So, every boom has a fiducial with a Planetary logo that completely shows when the booms are fully deployed. And on the two booms that align with the cameras, there's a second fiducial at the halfway mark, which looks like this:

LightSail 2 boom fiducial (halfway mark, no Planetary logo)

Ecliptic Enterprises Corporationn / The Planetary Society

LightSail 2 boom fiducial (halfway mark, no Planetary logo)
This LightSail 2 boom fiducial is positioned approximately 2 meters from the spacecraft on the X-axis, at the halfway mark of the boom's total, 4-meter length.

The extra set of tick marks and lack of logo differentiates these two fiducials from the other four, and makes them easier to spot at a distance.

You may be wondering why the team didn't add even more fiducials. The main reason is that the ink adds thickness. The booms are 4 mils thick (a mil is one thousandth of an inch), but the epoxy adds up to 25 mils extra in some spots—a seven-fold increase. And the four, 4-meter-long booms must wrap into a coil less than 4 inches wide, there isn't a lot of room to spare.

Here's Ecliptic's final fiducial schematic, and a corresponding table:

LightSail 2 fiducials schematic

Ecliptic Enterprises Corporation / The Planetary Society

LightSail 2 fiducials schematic
This schematic shows the locations of all six LightSail 2 boom fiducials.

Axis Fiducial Distance to spacecraft Boom thickness Boom thickness with fiducial at thickest point
-X Secondary 75 in. 4 mil (4/1000 of an inch) 25 mil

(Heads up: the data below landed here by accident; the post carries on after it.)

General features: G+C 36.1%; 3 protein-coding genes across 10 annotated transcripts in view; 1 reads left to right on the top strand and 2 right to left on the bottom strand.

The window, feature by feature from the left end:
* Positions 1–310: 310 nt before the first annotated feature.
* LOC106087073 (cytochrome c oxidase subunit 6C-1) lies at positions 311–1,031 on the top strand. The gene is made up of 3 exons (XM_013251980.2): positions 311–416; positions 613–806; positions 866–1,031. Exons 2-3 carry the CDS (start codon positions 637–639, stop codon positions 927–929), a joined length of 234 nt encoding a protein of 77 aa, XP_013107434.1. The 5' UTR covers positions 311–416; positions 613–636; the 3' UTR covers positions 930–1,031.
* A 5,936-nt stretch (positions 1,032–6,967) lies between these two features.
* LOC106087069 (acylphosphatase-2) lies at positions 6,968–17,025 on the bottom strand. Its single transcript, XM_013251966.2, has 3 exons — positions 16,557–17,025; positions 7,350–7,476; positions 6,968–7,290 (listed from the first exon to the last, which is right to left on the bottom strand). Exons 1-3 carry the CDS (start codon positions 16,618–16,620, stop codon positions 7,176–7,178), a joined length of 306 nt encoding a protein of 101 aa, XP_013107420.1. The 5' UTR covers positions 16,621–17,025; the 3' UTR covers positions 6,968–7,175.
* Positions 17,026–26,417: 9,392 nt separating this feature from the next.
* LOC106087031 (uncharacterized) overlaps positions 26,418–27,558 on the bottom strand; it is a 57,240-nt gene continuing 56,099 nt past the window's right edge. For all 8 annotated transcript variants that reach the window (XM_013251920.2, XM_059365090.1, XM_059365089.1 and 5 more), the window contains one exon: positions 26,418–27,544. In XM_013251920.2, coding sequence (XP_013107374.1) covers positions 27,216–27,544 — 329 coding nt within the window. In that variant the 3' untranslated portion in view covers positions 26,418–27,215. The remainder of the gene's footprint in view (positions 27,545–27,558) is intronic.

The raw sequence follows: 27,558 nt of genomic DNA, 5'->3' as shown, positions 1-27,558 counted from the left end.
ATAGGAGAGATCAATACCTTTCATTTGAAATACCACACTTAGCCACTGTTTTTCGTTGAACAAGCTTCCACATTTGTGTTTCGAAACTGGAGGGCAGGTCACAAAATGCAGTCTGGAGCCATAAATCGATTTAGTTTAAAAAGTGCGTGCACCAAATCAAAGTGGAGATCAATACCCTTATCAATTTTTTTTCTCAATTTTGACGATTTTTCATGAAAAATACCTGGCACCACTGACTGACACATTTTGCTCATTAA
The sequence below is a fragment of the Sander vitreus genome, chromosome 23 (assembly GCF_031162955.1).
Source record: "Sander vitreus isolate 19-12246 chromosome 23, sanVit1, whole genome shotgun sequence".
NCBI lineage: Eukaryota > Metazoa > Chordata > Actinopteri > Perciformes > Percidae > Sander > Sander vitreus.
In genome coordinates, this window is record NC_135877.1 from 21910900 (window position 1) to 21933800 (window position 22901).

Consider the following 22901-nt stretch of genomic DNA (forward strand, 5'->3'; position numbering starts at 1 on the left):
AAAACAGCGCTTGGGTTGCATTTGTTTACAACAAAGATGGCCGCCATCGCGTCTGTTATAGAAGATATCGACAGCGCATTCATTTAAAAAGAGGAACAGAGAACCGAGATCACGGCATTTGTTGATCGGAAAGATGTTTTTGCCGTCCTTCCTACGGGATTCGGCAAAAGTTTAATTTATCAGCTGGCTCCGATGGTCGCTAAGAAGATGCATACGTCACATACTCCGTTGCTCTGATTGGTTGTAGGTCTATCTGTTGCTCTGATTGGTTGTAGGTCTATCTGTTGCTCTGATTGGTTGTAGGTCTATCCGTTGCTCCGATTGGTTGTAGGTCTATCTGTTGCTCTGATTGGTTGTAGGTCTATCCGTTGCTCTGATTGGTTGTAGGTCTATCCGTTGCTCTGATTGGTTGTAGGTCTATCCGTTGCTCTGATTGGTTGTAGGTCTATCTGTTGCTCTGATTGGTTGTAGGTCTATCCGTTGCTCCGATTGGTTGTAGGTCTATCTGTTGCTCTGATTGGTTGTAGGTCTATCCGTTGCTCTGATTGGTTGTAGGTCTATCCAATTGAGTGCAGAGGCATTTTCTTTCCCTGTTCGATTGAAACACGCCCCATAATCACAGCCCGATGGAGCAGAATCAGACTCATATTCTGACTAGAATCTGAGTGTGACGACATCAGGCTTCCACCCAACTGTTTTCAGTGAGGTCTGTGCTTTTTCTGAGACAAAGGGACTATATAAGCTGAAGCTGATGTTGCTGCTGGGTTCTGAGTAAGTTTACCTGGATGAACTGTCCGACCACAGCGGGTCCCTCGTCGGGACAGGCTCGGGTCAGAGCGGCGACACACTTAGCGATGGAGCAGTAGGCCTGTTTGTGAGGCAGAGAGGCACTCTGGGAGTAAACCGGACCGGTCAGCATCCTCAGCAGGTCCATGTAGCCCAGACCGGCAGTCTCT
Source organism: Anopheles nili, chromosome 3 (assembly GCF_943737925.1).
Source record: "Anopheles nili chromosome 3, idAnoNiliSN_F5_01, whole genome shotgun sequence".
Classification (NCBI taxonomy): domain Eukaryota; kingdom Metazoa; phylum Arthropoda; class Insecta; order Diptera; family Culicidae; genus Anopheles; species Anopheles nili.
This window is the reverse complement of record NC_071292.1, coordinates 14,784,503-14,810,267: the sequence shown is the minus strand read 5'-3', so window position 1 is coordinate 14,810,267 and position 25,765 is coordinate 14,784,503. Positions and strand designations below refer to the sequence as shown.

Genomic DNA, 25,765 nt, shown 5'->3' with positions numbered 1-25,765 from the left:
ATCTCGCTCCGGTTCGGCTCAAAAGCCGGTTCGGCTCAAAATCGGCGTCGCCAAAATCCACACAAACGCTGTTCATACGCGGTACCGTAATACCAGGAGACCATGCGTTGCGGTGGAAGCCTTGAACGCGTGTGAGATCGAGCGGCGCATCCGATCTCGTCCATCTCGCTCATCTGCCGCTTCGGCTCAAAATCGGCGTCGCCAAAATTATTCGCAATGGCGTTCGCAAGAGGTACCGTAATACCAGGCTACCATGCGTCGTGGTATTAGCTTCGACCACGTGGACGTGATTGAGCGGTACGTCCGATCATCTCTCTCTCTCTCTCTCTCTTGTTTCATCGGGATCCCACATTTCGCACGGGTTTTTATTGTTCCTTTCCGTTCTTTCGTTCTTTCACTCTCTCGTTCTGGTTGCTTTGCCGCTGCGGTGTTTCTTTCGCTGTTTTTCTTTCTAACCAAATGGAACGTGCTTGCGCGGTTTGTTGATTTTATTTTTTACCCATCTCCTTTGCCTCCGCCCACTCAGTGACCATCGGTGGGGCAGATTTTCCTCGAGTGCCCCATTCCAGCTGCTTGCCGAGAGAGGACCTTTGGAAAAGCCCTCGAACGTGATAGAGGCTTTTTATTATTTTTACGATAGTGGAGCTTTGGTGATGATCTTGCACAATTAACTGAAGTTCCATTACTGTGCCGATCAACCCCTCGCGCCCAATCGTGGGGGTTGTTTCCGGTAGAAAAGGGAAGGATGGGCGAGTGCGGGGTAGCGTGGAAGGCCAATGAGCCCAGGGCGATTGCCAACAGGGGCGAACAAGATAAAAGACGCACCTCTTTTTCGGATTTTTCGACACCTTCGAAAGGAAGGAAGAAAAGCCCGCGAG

-X Primary 7 in. 4 mil 24 mil
+Y Single 15 in. 4 mil 29 mil
-Y Single 15 in. 4 mil 26 mil
+X  Primary  7 in.  4 mil 26 mil
+X  Secondary  75 in.  4 mil 19 mil

Here's what all that looks like from LightSail 2's onboard cameras. Can you spot the fiducials?

LightSail 2 boom fiducial test image, +X axis

The Planetary Society

LightSail 2 boom fiducial test image, +X axis
LightSail 2 onboard camera fiducial test, -X axis

The Planetary Society

LightSail 2 onboard camera fiducial test, -X axis

I'd be remiss if I didn't point out that some of the team members can be seen in that minus-X axis view. In the blue lab coats, from left: Stephanie Wong and Riki Munakata, and sitting in the distance, from left: Alex Diaz, John Bellardo (sporting his signature cowboy hat) and Justin Foley. Great job, everyone!

See other posts from March 2016


Or read more blog entries about: LightSail


Tomas OK2PNQ: 03/14/2016 07:44 CDT

You are pointing in the text to the thickness of the boom in milimeters (four milimeters, 25 milimeters), whereas in the table it is written in the mils (1/1000 of inch), which looks more probably.

Bob Ware: 03/19/2016 12:16 CDT

Thanks Jason for a very informative update on LightSail 2. Now if we could have a Light Sail 3 flyby Flight Test in front of Luna to demonstrate flight characteristics that would be a bonus for us too. We could measure (via delta V changes in relation to solar wind to expected gravitational pull) the MASCON effective range on this type of spacecraft. As for a bonus for us with this success we could have a sale of design use during our Patent life and place the sale funds into our current General Fund for that years use. To keep our sales at maximum we would need to have post mission lease of spacecraft restrictions on the owner until the end of the Patent life or new contract time frames with collected funds by a cut off point to meet IRS regulations for non-profits. The business & tax people would have to sort that out. As for a ride, well, another issue for the same day for the customer. We just provide the spacecraft.